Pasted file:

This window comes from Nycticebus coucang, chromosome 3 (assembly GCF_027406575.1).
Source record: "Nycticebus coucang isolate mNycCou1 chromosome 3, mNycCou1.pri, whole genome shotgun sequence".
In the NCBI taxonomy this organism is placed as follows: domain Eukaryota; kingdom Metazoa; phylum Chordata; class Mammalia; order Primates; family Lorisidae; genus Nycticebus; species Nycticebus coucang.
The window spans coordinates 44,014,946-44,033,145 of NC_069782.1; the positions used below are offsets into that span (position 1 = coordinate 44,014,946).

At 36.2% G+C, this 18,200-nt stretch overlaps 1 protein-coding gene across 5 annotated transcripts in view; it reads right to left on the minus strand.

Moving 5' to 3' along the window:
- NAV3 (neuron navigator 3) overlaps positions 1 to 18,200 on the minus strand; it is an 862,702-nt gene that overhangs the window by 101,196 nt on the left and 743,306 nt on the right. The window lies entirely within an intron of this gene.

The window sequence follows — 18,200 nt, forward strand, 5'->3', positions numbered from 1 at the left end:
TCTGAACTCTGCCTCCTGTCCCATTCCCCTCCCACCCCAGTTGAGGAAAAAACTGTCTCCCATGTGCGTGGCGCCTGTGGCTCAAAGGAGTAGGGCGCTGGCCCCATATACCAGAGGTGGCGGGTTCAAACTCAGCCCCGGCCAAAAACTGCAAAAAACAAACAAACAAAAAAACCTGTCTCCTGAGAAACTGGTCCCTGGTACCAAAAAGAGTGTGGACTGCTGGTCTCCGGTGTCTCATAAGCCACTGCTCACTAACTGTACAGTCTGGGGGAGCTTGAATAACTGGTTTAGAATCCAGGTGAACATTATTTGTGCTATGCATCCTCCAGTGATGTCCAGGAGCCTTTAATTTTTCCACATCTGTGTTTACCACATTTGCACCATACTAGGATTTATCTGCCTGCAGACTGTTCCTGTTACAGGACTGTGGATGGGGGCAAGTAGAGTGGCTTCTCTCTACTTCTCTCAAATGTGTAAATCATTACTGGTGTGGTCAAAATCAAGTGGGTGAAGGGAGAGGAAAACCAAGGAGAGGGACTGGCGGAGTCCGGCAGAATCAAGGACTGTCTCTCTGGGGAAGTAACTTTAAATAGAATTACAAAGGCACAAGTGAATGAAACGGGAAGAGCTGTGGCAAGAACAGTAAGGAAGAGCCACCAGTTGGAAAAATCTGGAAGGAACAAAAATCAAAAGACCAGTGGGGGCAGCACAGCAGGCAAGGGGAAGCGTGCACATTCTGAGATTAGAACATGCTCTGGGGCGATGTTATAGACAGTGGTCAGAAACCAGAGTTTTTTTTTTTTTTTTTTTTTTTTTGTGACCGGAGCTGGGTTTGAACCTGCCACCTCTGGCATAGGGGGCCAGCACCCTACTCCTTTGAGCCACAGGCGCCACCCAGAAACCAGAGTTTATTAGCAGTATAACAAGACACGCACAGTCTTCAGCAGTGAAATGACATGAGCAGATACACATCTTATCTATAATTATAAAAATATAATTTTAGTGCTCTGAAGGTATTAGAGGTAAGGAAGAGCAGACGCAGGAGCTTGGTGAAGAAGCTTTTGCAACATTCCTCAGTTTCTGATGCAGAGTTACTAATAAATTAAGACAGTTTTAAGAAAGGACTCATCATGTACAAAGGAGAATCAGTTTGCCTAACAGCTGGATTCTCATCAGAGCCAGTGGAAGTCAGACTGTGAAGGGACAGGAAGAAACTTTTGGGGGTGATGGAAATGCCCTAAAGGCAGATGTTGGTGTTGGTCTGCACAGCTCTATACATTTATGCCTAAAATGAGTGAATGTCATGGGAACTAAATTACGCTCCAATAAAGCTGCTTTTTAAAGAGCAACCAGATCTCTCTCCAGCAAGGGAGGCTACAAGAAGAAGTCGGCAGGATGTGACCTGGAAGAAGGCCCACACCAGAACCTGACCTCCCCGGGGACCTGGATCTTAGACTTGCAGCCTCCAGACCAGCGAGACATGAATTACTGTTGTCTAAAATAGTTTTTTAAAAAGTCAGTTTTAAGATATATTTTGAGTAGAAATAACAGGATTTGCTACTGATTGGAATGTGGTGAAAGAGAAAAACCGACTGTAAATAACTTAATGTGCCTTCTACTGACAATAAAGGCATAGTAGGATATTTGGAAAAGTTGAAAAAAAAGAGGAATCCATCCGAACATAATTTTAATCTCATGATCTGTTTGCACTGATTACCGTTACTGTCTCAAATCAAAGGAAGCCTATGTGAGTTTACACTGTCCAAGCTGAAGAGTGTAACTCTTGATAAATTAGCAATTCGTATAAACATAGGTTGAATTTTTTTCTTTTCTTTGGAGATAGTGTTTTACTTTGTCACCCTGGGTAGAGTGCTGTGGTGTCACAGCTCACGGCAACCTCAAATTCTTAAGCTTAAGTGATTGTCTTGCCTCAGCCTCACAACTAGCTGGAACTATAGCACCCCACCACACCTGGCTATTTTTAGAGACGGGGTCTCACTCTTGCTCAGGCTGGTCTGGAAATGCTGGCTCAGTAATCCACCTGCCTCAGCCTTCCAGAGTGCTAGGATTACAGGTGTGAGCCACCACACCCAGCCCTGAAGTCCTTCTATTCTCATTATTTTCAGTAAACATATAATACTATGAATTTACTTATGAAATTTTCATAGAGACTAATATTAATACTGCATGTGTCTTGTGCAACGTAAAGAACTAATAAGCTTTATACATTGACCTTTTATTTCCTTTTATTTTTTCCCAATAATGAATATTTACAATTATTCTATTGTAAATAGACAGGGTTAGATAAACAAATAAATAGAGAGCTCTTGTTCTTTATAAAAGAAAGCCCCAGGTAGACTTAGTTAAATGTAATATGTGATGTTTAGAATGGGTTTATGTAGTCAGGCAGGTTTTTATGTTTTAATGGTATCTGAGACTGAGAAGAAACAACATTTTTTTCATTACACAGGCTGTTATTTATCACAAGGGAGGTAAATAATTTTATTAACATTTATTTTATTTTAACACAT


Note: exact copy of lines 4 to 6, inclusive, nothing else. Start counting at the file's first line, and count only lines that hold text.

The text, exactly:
The window spans coordinates 44,014,946-44,033,145 of NC_069782.1; the positions used below are offsets into that span (position 1 = coordinate 44,014,946).

At 36.2% G+C, this 18,200-nt stretch overlaps 1 protein-coding gene across 5 annotated transcripts in view; it reads right to left on the minus strand.

Moving 5' to 3' along the window: